Sunday - Started with a calm that had me furling all sail to save the slatting, then a gentle sail under genoa only towards the lightning, which we never seemed to reach. Shortly after dawn the main went up too, then the wind backed about 60° so we were close-hauled. At 0900, just when I was thinking we had the place to ourselves, a Super Feadship passed us 1.5 miles to port and a bulk carrier about 3 miles to starboard. Dolphins too. A cloudy morning gave way to sun as usual, so out came the BP to make electricity. An early afternoon calm resulted in the wind returning through the S entrance and thereafter we enjoyed a mile-eating spell which lasted until well after sunset (2015 CEST). Towards midnight we actually caught up with a thunderstorm, necessitating some quick reductions in sail!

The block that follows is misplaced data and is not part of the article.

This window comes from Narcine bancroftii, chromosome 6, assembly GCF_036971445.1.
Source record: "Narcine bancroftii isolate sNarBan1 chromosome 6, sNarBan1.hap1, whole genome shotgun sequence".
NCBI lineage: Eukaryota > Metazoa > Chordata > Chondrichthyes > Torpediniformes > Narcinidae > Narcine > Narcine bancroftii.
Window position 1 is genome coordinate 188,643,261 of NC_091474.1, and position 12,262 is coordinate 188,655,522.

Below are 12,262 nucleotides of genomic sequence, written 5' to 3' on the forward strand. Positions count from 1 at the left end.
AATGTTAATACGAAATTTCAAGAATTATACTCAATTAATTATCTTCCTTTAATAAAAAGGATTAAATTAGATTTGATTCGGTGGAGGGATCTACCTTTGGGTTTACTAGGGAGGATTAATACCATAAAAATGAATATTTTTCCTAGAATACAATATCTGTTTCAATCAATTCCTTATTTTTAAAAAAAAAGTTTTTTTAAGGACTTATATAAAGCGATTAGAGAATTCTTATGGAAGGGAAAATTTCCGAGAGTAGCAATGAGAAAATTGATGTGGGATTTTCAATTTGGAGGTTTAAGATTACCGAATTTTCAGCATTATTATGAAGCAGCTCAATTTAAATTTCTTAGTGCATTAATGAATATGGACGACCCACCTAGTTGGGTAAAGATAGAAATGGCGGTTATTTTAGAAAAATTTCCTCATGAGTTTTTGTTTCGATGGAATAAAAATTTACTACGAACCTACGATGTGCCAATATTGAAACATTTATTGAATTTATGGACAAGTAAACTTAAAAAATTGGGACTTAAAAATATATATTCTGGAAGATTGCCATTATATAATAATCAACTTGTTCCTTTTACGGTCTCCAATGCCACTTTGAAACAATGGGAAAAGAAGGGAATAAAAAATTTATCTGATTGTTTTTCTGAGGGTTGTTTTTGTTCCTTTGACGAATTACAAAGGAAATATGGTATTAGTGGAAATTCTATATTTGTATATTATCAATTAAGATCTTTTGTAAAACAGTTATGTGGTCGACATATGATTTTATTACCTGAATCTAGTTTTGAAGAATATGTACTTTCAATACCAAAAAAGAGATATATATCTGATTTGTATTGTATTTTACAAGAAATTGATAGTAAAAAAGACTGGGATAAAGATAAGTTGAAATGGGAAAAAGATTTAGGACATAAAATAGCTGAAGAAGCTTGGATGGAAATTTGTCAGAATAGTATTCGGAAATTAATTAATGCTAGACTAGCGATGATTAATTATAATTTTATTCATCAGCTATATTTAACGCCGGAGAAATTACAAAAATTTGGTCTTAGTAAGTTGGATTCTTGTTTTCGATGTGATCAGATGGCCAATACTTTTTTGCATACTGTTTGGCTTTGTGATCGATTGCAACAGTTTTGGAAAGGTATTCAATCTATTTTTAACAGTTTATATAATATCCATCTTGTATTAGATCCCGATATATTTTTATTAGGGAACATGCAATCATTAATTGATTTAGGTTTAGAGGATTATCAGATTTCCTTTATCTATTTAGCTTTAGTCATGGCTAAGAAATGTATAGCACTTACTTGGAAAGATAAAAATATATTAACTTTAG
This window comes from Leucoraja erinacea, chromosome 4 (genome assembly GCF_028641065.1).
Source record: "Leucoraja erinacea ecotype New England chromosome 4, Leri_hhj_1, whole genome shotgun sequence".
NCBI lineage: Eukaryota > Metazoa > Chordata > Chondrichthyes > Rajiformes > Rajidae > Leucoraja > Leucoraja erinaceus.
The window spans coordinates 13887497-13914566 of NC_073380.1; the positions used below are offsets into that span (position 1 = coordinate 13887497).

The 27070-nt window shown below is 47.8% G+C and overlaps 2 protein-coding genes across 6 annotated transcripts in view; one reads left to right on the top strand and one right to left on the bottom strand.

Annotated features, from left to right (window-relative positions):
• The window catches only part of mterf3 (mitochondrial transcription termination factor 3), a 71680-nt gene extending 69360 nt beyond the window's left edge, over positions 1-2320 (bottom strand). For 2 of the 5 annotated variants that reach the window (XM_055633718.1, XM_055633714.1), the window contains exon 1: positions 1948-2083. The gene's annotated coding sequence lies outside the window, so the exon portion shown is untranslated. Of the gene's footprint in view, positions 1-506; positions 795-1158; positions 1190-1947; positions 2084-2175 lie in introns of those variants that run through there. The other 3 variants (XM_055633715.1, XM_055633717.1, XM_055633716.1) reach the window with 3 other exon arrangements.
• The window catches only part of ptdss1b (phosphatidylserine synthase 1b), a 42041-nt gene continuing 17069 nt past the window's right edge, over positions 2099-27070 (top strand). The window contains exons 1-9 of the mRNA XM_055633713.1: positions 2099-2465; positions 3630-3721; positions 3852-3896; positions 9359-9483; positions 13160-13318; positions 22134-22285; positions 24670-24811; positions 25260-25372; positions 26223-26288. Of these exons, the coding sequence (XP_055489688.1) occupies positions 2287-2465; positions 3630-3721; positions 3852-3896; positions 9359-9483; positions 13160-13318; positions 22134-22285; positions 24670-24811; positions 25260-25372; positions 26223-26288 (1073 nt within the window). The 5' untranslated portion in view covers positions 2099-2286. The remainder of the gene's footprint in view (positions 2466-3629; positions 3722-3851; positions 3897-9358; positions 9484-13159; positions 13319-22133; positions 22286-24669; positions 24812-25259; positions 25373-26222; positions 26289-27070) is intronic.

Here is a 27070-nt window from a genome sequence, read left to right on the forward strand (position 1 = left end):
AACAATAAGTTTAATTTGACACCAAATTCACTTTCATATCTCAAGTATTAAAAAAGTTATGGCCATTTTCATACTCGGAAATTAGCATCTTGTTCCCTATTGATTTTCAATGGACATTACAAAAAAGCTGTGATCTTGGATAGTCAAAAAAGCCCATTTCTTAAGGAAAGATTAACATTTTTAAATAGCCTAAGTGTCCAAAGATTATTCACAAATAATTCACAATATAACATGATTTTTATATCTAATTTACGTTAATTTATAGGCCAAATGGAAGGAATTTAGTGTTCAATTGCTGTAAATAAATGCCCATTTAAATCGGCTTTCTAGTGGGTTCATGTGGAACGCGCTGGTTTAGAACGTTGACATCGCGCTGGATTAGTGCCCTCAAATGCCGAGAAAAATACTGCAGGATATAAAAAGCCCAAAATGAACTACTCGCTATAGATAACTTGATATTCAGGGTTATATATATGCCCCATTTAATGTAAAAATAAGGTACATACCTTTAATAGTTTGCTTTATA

Monday - Made to work for our arrival on the other side of the Ionian Sea in Greece: by 0330 I was struggling into full oilies as we had to bash to windward and it was raining - a rare Mediterranean treat. Swapped the courtesy flags although no land had been spotted yet. It then started to slowly fair up, and the waters to calm. We passed the minor island of Othonoi with early light and porridge was made and consumed and photographs taken. We were now off the N end of Corfu and trickled along with intermittent wind admiring this, the higher end with hills reaching unto the clouds. Later on we enjoyed a brisk shower or two in the narrows between Corfu and Albania, which helped clear the decks before more sun helpfully dried them out for our arrival at Gouvia. Here we had to queue to get in, while a RIB showed each arrival where it should park. Still we were in at 1955 Greek time (another hour ahead) and just in time to get booked in at the office. Notwithstanding the porridge, I was hungry and bought a large pizza at the Blue Bar - and then had to ask for a "doggie-bag" when I couldn't manage it all!